I don’t remember when I discovered John Green. It was after he’d published most his early books, though, so I was able to devour them without waiting in line at the library. Quirky yet often relatable teens on emotional, epic quests were mine for the taking. Or the reading, as it were. I loved each one, from Looking for Alaska to The Fault in Our Stars. But then, radio silence from our pal John Green.
Well, not technically. I suppose we all heard from him in the form of movies and podcasts and conventions and GOOD GRIEF THIS GUY HAS BEEN BUSY. I suppose it’s understandable that it took him a few years to produce another novel for us. Turtles All the Way Down, Green’s sixth full-length novel, was a long time coming and much-awaited by readers like me (readers like us, if you’re a fan of contemporary YA, too).
And yet I still haven’t read it.
I know many of you probably pre-ordered it and read it the week it was released. Others might still be waiting on a long list of reservations at the library. (Or, if you’re like me, you specifically re-upped your Book of the Month subscription JUST for the free copy of this book!) But whether you already finished the book or are yet to begin, you might find yourself itching for a good, contemporary YA read to fill the gap.
If you aren’t familiar with John Green, he writes contemporary young adult books. The main character is usually a teenage boy who’s a little different from his peers in some way. The stories are clever and funny, but they also have emotional weight. They deal with real and serious issues, with realistic dialogue (and perhaps less than realistic adventures). I wouldn’t call them lighthearted, but they are moving.
So, in that vein, I’ve put together a list of books that might fill your John Green book-sized hole. They are serious but enjoyable, moving, and realistic contemporary YA novels. And they should keep you busy for a while (if not until Green publishes his next book!).
Books to Read if You Love John Green Books
- Sea of Tranquility by Katja Millay – Like many of these books, this one is about two teens who’ve endured tragedy connecting. Romantically. [Insert wagging eyebrows here.] [Because I’m mature like that.] But this is, by far, one of the best in the genre. I loved it.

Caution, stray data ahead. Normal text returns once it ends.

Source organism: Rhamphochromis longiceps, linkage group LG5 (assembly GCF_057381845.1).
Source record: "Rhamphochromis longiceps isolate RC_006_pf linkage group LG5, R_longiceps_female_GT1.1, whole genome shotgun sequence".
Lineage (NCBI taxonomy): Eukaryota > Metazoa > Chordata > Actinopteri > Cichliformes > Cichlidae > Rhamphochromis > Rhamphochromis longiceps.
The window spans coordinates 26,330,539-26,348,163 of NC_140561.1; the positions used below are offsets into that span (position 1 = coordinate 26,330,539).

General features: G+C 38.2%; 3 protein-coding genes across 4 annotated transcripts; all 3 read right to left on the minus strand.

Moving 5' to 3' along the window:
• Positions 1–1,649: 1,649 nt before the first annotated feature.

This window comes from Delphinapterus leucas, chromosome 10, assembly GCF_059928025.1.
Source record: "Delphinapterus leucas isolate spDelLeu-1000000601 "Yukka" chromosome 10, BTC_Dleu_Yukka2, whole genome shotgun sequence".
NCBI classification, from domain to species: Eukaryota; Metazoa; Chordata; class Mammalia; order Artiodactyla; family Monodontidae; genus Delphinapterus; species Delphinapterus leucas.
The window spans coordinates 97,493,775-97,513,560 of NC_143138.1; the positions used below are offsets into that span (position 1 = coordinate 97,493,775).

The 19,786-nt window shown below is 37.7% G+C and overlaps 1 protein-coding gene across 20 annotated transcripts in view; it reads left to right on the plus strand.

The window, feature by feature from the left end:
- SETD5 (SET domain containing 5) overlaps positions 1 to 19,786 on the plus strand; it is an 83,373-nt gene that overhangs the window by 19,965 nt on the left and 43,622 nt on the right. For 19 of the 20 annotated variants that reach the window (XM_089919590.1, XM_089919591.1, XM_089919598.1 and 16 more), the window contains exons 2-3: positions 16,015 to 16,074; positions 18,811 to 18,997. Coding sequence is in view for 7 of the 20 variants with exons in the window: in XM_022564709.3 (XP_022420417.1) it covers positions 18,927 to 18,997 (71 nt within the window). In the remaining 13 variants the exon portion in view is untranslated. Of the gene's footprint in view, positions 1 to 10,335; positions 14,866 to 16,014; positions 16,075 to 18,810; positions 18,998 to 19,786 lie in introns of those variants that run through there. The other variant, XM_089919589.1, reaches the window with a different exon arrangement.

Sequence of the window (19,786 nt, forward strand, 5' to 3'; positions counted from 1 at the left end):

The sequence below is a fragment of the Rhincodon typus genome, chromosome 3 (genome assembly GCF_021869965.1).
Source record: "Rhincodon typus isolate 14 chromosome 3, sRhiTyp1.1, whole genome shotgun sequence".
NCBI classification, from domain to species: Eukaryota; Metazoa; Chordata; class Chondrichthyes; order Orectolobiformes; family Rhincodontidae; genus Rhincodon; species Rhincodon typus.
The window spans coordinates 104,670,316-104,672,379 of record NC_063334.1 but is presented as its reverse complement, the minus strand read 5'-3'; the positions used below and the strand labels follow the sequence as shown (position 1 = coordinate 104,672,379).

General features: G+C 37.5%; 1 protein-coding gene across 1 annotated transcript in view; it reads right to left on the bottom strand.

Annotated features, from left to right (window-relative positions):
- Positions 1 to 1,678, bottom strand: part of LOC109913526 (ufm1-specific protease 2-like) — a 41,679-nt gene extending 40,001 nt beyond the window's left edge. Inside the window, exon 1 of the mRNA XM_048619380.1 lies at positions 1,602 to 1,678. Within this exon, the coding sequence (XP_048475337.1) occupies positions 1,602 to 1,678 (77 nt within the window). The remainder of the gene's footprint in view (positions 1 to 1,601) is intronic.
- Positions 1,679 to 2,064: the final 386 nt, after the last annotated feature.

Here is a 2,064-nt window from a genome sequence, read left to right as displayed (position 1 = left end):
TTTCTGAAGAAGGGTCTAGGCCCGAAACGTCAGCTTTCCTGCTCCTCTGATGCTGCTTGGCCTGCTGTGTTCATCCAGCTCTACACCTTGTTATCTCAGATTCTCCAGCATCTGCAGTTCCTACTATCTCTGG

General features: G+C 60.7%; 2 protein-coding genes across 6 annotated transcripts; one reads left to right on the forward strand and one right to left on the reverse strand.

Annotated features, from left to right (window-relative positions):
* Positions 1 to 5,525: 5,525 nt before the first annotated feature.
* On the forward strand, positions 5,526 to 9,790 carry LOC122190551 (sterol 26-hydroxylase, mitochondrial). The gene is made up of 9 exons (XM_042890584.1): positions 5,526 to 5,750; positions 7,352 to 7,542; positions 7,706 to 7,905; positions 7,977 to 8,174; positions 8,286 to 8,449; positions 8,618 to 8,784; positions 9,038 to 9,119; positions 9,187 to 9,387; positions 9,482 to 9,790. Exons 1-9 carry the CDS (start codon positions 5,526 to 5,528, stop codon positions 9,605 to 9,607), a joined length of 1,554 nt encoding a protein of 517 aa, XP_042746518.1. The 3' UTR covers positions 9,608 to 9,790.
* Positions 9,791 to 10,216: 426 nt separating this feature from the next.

- Love & Gelato by Jenna Evans Welch – I’ve read a handful of books this year about teens traveling through Europe to fulfill someone’s dying wish. This one involves a summer in Italy, an old journal, a missing father, and a handsome Italian boy.
- 13 Little Blue Envelopes by Maureen Johnson – This is similar to Love and Gelato, but I didn’t like it as much. The main character receives letters from her aunt, after her aunt passes away, and they lead her on a trip across Europe.
- Beautiful Chaos by Alex Tully – I think Kindle recommended this one to me, and I got it on a whim – and then really liked it! The son of a bookie misplaces an envelope of money and falls for a girl in the process of tracking it down. (Note: This author also has another book, but I didn’t like it at all. I didn’t even finish it, actually, a decision I do not regret after reading several synopses and reviews.)
- Something Real by Heather Demetrios – Chloe grew up in a family that starred in a reality show, and she’s over it. Imagine getting the back story of one of the kids in Jon and Kate Plus Eight. This is that story, and I thought it was fantastic.
- Finding Audrey by Sophie Kinsella – The main character suffers from anxiety, and it’s affected her whole family. When she meets one of her brother’s friends, though, she starts to heal and grow. I wanted to love this one more than I did.